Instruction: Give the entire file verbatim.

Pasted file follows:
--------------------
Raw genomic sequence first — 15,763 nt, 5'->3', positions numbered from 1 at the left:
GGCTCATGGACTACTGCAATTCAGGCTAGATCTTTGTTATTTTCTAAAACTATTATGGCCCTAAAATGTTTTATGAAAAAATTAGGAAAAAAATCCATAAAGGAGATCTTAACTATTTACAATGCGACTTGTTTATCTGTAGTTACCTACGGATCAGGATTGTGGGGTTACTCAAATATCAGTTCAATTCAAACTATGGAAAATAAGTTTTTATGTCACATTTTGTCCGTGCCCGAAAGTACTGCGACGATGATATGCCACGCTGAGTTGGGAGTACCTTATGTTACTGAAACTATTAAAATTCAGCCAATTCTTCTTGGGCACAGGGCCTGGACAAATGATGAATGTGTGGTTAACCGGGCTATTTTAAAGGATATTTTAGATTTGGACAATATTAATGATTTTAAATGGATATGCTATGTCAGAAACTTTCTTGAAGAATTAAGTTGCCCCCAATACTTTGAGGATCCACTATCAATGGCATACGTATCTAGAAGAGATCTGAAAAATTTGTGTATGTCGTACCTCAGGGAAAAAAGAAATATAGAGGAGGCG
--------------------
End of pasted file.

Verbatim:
Raw genomic sequence first — 15,763 nt, 5'->3', positions numbered from 1 at the left:
GGCTCATGGACTACTGCAATTCAGGCTAGATCTTTGTTATTTTCTAAAACTATTATGGCCCTAAAATGTTTTATGAAAAAATTAGGAAAAAAATCCATAAAGGAGATCTTAACTATTTACAATGCGACTTGTTTATCTGTAGTTACCTACGGATCAGGATTGTGGGGTTACTCAAATATCAGTTCAATTCAAACTATGGAAAATAAGTTTTTATGTCACATTTTGTCCGTGCCCGAAAGTACTGCGACGATGATATGCCACGCTGAGTTGGGAGTACCTTATGTTACTGAAACTATTAAAATTCAGCCAATTCTTCTTGGGCACAGGGCCTGGACAAATGATGAATGTGTGGTTAACCGGGCTATTTTAAAGGATATTTTAGATTTGGACAATATTAATGATTTTAAATGGATATGCTATGTCAGAAACTTTCTTGAAGAATTAAGTTGCCCCCAATACTTTGAGGATCCACTATCAATGGCATACGTATCTAGAAGAGATCTGAAAAATTTGTGTATGTCGTACCTCAGGGAAAAAAGAAATATAGAGGAGGCG